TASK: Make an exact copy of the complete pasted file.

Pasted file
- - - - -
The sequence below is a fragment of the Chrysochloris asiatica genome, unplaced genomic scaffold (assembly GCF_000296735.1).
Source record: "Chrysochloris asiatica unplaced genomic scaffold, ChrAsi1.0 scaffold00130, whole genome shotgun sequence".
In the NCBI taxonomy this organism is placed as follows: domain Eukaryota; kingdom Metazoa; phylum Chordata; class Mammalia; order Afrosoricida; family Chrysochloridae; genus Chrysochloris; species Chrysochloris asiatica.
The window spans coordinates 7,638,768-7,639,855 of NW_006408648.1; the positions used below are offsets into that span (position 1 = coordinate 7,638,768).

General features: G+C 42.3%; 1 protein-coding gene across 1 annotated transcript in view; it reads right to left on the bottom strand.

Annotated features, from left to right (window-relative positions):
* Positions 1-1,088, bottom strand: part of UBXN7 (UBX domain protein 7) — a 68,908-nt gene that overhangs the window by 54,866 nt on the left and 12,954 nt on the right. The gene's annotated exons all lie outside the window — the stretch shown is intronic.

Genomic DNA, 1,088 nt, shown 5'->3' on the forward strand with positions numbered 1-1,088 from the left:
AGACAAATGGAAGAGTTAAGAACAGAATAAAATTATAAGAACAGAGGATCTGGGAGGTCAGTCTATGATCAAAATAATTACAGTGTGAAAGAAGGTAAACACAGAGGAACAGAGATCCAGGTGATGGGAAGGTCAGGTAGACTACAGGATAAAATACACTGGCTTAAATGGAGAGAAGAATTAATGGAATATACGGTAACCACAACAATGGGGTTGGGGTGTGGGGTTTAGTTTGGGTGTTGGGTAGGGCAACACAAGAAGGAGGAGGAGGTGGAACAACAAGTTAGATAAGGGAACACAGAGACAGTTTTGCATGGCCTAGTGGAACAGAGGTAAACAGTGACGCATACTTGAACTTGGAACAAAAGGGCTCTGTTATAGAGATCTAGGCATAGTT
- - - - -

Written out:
The sequence below is a fragment of the Chrysochloris asiatica genome, unplaced genomic scaffold (assembly GCF_000296735.1).
Source record: "Chrysochloris asiatica unplaced genomic scaffold, ChrAsi1.0 scaffold00130, whole genome shotgun sequence".
In the NCBI taxonomy this organism is placed as follows: domain Eukaryota; kingdom Metazoa; phylum Chordata; class Mammalia; order Afrosoricida; family Chrysochloridae; genus Chrysochloris; species Chrysochloris asiatica.
The window spans coordinates 7,638,768-7,639,855 of NW_006408648.1; the positions used below are offsets into that span (position 1 = coordinate 7,638,768).

General features: G+C 42.3%; 1 protein-coding gene across 1 annotated transcript in view; it reads right to left on the bottom strand.

Annotated features, from left to right (window-relative positions):
* Positions 1-1,088, bottom strand: part of UBXN7 (UBX domain protein 7) — a 68,908-nt gene that overhangs the window by 54,866 nt on the left and 12,954 nt on the right. The gene's annotated exons all lie outside the window — the stretch shown is intronic.

Genomic DNA, 1,088 nt, shown 5'->3' on the forward strand with positions numbered 1-1,088 from the left:
AGACAAATGGAAGAGTTAAGAACAGAATAAAATTATAAGAACAGAGGATCTGGGAGGTCAGTCTATGATCAAAATAATTACAGTGTGAAAGAAGGTAAACACAGAGGAACAGAGATCCAGGTGATGGGAAGGTCAGGTAGACTACAGGATAAAATACACTGGCTTAAATGGAGAGAAGAATTAATGGAATATACGGTAACCACAACAATGGGGTTGGGGTGTGGGGTTTAGTTTGGGTGTTGGGTAGGGCAACACAAGAAGGAGGAGGAGGTGGAACAACAAGTTAGATAAGGGAACACAGAGACAGTTTTGCATGGCCTAGTGGAACAGAGGTAAACAGTGACGCATACTTGAACTTGGAACAAAAGGGCTCTGTTATAGAGATCTAGGCATAGTT